Advice, techniques and tactics are given to young men in order to ensure they are able to defend themselves and their loved ones. The stratagems are derived from 'Mool' (basic) Pentra / Yudhan and are quick and easy to learn, yet very effective.
The main fighting form taught to the Indian shock troops such as the Nihang 'Bhangar Singhs' (suicide squads) was 'Mool Yudhan'. High on drugs, and with little care for their own safety, they would scream, shout, curse, insult and aggressively gesture the enemy in order to psychologically unbalance the opponents. Covered by a barrage of projectiles, they would dash into the opposing ranks.
Mool Yudhan has both unarmed and armed applications. Traditionally Mool Yudhan warriors fought from distance with muskets, bows, slings, javelins; as they closed in, they engaged with close-quarter weapons such as kukris, shield and swords/hatchets, shield and single-hand axes, doubled-handed axes, spears, long-shafted axes, clubs, maces, daggers etc.
From an unarmed self-defence perspective, the concepts of 'mool asan' (basic posture), and 'pentra malna' (tactical positioning) are first taught in Mool Yudhan. The posture itself can be described as being a unique crouching form, ideal for fight or flight. In case of fight, it caters for receiving strikes and grappling attacks. Whilst the posture is essential, ensuring that correct tactical positioning along the centreline is also key. This allows for a superior tactical advantage in launching pre-emptive attacks, defending oneself, and countering strikes. Once mool asan and pentra malna are mastered, a vast repository of techniques is added into the mix. The unarmed techniques are divided into 'khat' (six) divisions:
- 'Fulthabaji' - Quick, long-range strikes to 'marma' (vital points).
- 'Gutham Gutha' - Close-quarter, open-handed, strikes employing the fist, elbow, knee, head etc., designed to dig in and aid compressive strikes to marma.
- 'Geh Gich' - Grappling initiated by striking; taking hold of 'gich' (nape of neck), or with gich and holding an arm.
- 'Hath Vath' (also known as 'Hath Bath' or Hath Vakh' or 'Hath Bakh') - Grappling initiated by taking hold of the sides of torso (at the ribcage).
- 'Gaffam Gaffi' (also known as 'Jaffam Jaffi') - Grappling initiated by a variety of arm braces to upper and lower portions of the body.
- 'Paehn Gehneh' - Throws and structure breaking initiated by grasping the legs and feet.
In order to provide a comprehensive repertoire of techniques, the student is also taught how to escape from various frontal and rear arm grips, neck grabs, body braces, and chokes. A particular technique, favoured by Singhs known as 'Chada Gatta' (a throw combining grabs to the neck and groin) is also added to the arsenal of Mool Yudhan.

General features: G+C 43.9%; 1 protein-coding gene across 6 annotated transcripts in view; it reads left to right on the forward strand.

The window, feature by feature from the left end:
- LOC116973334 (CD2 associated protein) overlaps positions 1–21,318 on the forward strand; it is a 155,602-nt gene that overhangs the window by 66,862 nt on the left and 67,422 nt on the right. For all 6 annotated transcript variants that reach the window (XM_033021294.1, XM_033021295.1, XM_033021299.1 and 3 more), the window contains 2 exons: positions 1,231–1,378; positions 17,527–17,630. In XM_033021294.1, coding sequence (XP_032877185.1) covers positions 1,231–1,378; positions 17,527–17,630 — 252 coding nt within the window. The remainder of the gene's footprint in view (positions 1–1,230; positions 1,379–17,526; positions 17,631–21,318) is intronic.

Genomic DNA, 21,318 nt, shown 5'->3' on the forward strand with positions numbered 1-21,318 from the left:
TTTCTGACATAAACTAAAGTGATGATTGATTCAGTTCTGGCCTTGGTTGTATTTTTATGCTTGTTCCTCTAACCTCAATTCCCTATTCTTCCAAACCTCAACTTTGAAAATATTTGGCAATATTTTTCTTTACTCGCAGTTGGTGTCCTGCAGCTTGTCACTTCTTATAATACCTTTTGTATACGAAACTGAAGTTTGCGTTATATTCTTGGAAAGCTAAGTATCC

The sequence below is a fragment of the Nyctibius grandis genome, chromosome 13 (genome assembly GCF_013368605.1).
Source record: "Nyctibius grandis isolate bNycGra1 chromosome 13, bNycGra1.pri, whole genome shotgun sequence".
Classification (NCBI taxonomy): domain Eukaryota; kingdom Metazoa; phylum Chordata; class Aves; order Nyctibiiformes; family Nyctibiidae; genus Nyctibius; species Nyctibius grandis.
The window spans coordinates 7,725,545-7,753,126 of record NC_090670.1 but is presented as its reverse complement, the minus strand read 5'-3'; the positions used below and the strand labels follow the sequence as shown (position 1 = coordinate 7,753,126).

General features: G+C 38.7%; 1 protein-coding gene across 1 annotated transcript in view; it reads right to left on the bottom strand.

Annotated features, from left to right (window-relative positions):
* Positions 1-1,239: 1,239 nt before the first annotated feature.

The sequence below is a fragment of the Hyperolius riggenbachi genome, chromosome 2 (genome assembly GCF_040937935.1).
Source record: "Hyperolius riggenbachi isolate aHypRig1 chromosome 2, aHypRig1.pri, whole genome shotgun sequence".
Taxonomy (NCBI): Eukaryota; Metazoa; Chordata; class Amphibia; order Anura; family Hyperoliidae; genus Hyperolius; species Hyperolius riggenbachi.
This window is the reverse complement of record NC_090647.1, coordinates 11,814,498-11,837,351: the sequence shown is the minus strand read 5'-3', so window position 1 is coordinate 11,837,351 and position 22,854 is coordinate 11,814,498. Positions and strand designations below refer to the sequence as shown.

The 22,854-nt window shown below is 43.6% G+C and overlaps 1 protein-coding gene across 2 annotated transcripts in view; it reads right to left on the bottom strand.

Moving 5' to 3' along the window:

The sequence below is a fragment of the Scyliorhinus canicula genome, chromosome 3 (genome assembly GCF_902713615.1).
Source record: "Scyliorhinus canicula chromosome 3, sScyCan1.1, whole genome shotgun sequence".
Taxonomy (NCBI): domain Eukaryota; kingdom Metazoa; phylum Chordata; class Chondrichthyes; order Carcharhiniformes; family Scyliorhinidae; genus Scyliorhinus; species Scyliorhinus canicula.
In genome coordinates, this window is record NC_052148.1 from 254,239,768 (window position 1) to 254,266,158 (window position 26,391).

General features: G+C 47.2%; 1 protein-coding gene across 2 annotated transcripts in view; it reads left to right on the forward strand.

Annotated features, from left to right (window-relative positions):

One much appreciate that Mool Yudhan was deemed the art of the peasants; the haughty Hindu Kshatriya warriors do not even consider it a real Yudhan. The Sikhs, some of whom came from 'Jat' (peasant) stock did not possess the same prejudices against this Yudhan as did their Hindu counterparts. This basic Yudhan lacks the subtle misalignments and sophistication of technique in comparison to the higher classical Yudhan. However, it serves the purpose of providing large numbers of novices with practical combat skills. For this reason, it is also known as 'butta sar vidiya' (science that serves the purpose). On the battlefield, the Indian generals made up for the lack of technical excellence by deploying appropriate tactics to ensure that shock troops armed with Mool Yudhan were effective. Mool Yudhan cannot be underestimated in any way; many battles in ancient India were won by unsophisticated hardy peasant warriors who utilised this fighting form coupled with tactics to overcome superior enemies. In today's world, it provides sufficient skills and tactics for unarmed self-defence and armed methods employing knifes, daggers and sticks.
Unlike the more secretive classical Yudhan, the Mool Yudhan with its above six unarmed divisions were generally known to the public in ancient Punjab. For this reason, one may still find elders in the Punjabi Sikh, Hindu and Muslim communities who have some vague awareness of these skills.
A ballad composed by the tenth Sikh Guru Gobind Singh known as 'Bachitter Natak' is rich in references to 'Hath Vath'. Famous Sikh historians such as Shaheed Rattan Singh Bhangu and Giani Gian Singh also reference 'Jaffam Jaffi', 'Plathabaji' in their works.